bookishness.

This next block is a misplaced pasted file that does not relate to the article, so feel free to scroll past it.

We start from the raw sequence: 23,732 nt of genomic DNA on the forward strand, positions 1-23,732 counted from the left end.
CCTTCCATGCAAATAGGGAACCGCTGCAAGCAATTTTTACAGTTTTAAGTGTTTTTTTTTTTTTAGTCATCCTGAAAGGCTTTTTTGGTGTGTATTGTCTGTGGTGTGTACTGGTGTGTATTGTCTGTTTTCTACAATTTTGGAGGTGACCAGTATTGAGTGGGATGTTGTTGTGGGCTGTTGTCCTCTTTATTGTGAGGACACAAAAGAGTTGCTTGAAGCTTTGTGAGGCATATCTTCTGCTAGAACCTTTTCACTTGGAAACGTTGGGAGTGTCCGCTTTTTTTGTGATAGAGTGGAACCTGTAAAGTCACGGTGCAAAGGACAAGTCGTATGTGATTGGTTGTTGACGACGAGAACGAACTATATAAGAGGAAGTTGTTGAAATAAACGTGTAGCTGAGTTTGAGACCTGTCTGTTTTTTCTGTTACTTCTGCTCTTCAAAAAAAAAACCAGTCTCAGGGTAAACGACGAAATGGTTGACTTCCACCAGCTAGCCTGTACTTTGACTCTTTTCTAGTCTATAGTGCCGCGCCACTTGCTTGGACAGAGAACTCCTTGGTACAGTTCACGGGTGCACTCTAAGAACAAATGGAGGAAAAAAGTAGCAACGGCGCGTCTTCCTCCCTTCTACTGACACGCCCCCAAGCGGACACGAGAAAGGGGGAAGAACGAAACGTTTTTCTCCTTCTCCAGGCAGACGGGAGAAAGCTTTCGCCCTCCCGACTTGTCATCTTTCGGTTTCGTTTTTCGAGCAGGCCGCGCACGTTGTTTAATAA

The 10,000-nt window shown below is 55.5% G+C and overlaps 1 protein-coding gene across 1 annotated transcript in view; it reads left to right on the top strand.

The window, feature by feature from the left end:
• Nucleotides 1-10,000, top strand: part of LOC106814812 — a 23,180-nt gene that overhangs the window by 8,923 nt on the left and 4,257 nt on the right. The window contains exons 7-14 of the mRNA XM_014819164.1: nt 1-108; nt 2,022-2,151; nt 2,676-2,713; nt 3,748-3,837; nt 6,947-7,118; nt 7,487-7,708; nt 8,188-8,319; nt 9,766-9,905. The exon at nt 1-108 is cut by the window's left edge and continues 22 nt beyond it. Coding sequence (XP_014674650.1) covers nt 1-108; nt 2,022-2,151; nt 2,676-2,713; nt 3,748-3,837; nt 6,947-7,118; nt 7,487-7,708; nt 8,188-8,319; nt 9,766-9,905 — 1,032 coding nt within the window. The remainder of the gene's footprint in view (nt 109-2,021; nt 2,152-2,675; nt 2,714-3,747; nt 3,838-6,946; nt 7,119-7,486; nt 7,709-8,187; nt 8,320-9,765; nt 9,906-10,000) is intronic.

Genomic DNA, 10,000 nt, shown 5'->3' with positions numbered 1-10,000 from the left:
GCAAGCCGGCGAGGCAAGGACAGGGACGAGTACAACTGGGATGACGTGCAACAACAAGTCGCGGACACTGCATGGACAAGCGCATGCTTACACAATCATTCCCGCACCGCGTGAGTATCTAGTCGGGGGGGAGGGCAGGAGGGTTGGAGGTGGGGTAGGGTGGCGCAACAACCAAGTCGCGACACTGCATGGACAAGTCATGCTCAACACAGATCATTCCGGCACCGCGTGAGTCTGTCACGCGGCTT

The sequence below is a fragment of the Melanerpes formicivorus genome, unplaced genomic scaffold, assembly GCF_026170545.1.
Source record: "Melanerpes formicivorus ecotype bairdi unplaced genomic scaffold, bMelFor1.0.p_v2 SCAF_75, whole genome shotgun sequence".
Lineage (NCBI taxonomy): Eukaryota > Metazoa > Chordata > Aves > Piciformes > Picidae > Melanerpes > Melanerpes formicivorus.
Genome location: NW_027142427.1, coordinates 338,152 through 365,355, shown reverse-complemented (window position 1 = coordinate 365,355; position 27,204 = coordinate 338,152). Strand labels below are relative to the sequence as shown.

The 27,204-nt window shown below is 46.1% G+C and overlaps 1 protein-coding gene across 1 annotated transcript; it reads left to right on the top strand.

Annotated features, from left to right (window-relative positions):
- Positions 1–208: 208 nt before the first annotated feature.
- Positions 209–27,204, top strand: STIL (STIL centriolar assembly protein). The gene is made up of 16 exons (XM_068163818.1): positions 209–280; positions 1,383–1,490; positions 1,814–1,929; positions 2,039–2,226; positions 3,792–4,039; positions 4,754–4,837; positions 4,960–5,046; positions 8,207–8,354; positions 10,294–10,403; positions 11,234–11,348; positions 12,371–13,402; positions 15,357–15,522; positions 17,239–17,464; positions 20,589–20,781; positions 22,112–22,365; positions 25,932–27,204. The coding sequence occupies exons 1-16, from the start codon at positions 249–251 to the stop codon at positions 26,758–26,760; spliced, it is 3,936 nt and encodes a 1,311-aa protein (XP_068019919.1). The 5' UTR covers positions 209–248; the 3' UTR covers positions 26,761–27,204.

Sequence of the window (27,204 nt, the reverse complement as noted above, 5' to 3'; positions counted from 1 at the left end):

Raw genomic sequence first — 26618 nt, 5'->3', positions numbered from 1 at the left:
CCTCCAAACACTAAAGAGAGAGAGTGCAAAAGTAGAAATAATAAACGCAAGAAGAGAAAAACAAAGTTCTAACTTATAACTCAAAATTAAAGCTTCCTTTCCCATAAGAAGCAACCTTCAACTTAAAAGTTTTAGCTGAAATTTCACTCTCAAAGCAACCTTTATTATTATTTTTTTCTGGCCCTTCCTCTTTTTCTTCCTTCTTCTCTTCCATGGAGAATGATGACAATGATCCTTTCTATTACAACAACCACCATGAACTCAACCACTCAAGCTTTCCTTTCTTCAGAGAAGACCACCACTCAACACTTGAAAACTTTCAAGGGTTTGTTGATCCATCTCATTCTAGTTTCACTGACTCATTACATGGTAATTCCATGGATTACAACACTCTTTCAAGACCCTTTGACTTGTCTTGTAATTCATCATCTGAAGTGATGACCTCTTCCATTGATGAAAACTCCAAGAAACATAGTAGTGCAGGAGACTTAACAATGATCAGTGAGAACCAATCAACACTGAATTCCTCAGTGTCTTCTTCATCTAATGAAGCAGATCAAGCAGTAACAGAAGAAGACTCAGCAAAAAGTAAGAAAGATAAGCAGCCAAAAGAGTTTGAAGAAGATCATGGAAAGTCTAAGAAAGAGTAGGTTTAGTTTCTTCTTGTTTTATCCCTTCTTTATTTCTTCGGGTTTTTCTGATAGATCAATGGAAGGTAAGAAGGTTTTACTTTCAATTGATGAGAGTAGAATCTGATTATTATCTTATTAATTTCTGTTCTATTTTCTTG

In the past year i’ve read just over 40 books. I don’t know what is happening. But, while I’m busy wondering whether this is a problem or a wonderful new side of myself…here’s a couple of thoughts on some of the things i’ve read recently that I would recommend (some links are affiliates!): bernadette Where’d You Go Bernadette? This story is so light-hearted and funny, and the telling is unique. Maria Semple created some endearing characters – especially brilliant and quirky Bernadette. An easy, page-turning fiction. Be forewarned – there is some objectionable language in this one! douglass Narrative of the Life of Frederick Douglass. This short narrative/memoir is written by Frederick Douglass himself. My husband and I both read it and felt as if new light had been thrown on the darkness and dehumanization slavery. His writing is superb and his story is a testament to bravery and the grace of God. He also includes some poignant thoughts on true religion. piper Desiring God: Meditations of a Christian Hedonist. It would be no overstatement so say this changed my life. Piper is scholarly, yet accessible, and makes plain some of the deep truths about God and life. His over-arching theme in this book (and many of his others) is that the chief end of man is to glorify God BY enjoying Him forever. This is a profound invitation to enter into loving and enjoying the Lord as the highest possible pleasure. keller The Freedom of Self-Forgetfulness: The Path to True Christian Joy. This short work from Tim Keller is more like a booklet at only 48 pages. He looks specifically at the Pauline example of self-forgetfulness for the sake of the gospel from 1 Corinthians 3:21-4:7. This could be translated easily into a Bible study or small group topic. Very refreshing and full of truth for living a joyful Christian life! austen Northanger Abbey. Classic Austen in the beautiful story-telling and knowing glimpses of human nature and personalities, but unique from her other works with more sarcastic humor. Austen has a way of inspiring readers to discern the character of friends and suitors, and also to encourage young ladies to put away destructive foolishness. Thoroughly enjoyable, as I find most of Jane Austen’s books to be! insanity The Insanity of God: A True Story of Faith Resurrected. How does faith survive under brutal persecution? How do we know God is loving when all around us we see hurting and broken and lost people? This book wrestles with the very deep, the dark and the mysterious things. It was challenging and inspiring to me and I am already wanting to read it a second time and I’m sure I’ll glean richly from it again. It stirs the missionary spirit, strengthens the bruised faith, and challenges the comfortable believer.   orthodoxy Orthodoxy. G.K. Chesterton is one of the clearest-thinking persons I have ever read (his heavy influence on C.S. Lewis is apparent!), and Orthodoxy, as his sort of spiritual autobiography, is witty, wise and full of everyday truths and evidences of orthodox Christianity’s reliability. This was a little more theologically “thick” than my normal reading fare, but his humor and brilliance were worth pushing through for! (I wrote “Homesick at Home” while ready Orthodoxy.)  “I did try to found a little heresy of my own; and when I had put the last touches to it, I discovered that it was orthodoxy.” – G.K. Chesterton   And for the kiddos… daydreamers Day Dreamers: A Journey of Imagination. We love the imagination, poetic words, and beautiful illustrations in this fanciful book from Emily Winfield Martin. HelloNinja Hello Ninja. This darling board book is a perfect bedtime story for the preschooler in your life. Short and sweet with great rhyme. I look forward to reading more children’s books by ND Wilson. [Check out a list of some of our favorite children’s books here!] What are you reading? Do you have any goals for what to read in 2015?  ❤ jc

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